Increased risk of glacier flood from Mýrdalsjökull glacier (Katla volcano)

Icelandic Met Office has issued a warning about increased risk of glacier flood from Múlakvísl that comes from Mýrdalsjökull glacier (the glacier on top of Katla volcano). Upon checking reports about increased smell and detecting higher conductivity on sensors, police in the area have confirmed with Icelandic Met Office that unusual high amount of water is in the river at the moment.

Currently conductivity in Múlakvísl is 290μS/cm and is stable at the moment. This suggest that a cauldron is about to empty it self of melt water and resulting in a glacier flood.

It is possible to monitor conditions in Múlakvísl here on Icelandic Met Office website.

I will update this article as needed.

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11 Responses to Increased risk of glacier flood from Mýrdalsjökull glacier (Katla volcano)

  1. Z says:

    Perhaps the volcanic activity is the main reason behind this. But it’s also worth noting that it has been very warm in Iceland lately. This has a big effect on the glacial melting and runoff, right? How do the factors correlate?

    • I don’t know how summer melt and the cauldron interact. There is more hydrothermal water in the glacier river then normal so this is not top level melt water that is flowing into Múlakvísl now.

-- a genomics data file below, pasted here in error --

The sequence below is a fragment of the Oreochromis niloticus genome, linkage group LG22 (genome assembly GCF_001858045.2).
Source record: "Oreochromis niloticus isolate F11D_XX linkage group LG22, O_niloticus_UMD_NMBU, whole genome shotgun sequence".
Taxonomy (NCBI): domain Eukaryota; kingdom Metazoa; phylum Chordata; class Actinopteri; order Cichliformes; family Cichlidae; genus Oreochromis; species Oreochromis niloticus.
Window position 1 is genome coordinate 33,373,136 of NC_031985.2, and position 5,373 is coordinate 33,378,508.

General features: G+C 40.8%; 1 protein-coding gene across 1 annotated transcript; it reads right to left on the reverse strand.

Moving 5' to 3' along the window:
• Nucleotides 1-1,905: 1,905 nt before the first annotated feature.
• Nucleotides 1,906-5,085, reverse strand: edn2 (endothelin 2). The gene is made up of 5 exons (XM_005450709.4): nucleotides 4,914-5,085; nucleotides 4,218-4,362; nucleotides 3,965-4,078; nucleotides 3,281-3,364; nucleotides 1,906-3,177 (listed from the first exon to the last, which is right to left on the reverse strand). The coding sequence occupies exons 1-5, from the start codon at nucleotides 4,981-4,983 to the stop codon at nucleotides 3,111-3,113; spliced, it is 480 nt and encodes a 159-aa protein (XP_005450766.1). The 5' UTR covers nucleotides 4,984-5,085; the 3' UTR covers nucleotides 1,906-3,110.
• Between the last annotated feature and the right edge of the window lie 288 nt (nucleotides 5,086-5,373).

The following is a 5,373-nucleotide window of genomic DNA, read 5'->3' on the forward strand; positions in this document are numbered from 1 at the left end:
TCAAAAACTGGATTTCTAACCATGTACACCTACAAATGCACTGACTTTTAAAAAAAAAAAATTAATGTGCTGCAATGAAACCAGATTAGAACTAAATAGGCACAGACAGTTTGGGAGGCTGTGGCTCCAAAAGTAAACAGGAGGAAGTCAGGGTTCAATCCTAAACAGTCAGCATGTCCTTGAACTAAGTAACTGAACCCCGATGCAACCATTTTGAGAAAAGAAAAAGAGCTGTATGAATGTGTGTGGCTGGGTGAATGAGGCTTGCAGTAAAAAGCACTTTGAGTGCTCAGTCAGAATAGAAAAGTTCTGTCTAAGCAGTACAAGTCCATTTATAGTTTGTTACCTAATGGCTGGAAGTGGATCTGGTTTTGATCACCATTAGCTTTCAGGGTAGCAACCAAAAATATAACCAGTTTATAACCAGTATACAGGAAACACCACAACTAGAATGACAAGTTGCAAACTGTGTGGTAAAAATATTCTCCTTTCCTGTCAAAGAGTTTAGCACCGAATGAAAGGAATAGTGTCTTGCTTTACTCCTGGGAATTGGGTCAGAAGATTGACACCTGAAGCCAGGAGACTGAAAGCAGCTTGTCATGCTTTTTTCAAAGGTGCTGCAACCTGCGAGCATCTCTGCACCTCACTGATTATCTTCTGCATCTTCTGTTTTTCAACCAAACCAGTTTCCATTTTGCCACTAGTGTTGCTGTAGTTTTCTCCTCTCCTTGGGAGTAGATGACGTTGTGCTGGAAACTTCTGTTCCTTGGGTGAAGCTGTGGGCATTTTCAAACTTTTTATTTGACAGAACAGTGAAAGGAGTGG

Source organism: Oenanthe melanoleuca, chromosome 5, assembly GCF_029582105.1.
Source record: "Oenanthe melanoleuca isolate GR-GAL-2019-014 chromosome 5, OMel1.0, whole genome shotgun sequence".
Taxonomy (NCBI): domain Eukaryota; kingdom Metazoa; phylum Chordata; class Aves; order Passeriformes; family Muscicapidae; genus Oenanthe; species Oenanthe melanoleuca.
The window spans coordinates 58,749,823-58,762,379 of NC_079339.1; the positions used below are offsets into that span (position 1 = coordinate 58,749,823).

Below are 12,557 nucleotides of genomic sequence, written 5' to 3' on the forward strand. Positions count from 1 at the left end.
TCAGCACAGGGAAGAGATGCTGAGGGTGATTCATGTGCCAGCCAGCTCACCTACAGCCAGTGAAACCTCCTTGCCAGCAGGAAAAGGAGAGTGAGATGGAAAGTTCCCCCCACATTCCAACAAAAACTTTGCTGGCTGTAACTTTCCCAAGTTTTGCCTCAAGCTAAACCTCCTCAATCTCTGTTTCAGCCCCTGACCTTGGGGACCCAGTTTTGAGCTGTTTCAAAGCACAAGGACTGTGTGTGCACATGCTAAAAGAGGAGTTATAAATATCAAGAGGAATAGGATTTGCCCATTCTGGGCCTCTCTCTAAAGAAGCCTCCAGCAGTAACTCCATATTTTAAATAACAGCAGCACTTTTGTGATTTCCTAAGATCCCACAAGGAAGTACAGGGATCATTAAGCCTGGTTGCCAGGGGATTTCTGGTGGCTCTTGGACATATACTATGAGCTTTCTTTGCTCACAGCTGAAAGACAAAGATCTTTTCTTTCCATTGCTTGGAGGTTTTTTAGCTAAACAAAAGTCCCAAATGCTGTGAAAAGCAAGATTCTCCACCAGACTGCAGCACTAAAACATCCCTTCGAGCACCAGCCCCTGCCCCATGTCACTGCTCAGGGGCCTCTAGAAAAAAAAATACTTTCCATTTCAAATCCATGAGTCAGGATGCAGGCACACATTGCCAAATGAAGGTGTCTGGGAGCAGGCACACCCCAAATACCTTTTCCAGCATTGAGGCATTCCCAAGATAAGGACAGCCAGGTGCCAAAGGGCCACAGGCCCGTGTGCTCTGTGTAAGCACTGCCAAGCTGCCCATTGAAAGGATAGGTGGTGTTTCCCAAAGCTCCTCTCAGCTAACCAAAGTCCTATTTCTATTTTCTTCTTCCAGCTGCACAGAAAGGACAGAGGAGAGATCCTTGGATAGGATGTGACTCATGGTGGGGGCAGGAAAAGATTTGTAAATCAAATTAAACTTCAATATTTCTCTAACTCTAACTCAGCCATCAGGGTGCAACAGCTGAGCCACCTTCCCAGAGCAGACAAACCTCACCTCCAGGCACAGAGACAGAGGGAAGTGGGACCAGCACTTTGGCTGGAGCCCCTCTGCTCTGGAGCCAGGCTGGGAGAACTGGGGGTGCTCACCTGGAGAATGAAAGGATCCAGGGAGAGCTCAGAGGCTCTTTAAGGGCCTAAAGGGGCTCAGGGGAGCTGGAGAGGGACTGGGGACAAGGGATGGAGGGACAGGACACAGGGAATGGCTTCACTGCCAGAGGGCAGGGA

• Scots John says:

      I read an article recently that dark algae has been forming on Greenland’s glaciers making them aside more sunlight and increase melt consequently.

      • I don’t know if that applies to Iceland glaciers. Since I don’t think Greenland and Iceland glaciers are the same type. There is difference between the two and that’s about all I know.

    • Henk Weijerstrass says:

      I agree that warm weather is melting the glaciers, but that is on the surface and can’t (I think) cause a dramatic flood like a jökulhlaup.
      Volcanic activity is a better suspect, also bearing in mind the risen conductivity and high sulphur odor in Mulakvísl river.

      • Z says:

        Thanks for clearing it out, Henk. 🙂 I figured that surface meltwater would add to cauldrons in some cases. But also, Katla has typically been at its most active during the warmer months of the year (how far back, I don’t know?). So it is easy to imagine air temperature being a factor in the “chain of events” leading to (for example) a jökulhlaup.

  2. Down Under (@Recretos) says:

    Here is a video sequence I made for the Fagradalsfjalli swarm.

    https://youtu.be/a7rkMNHGV6g

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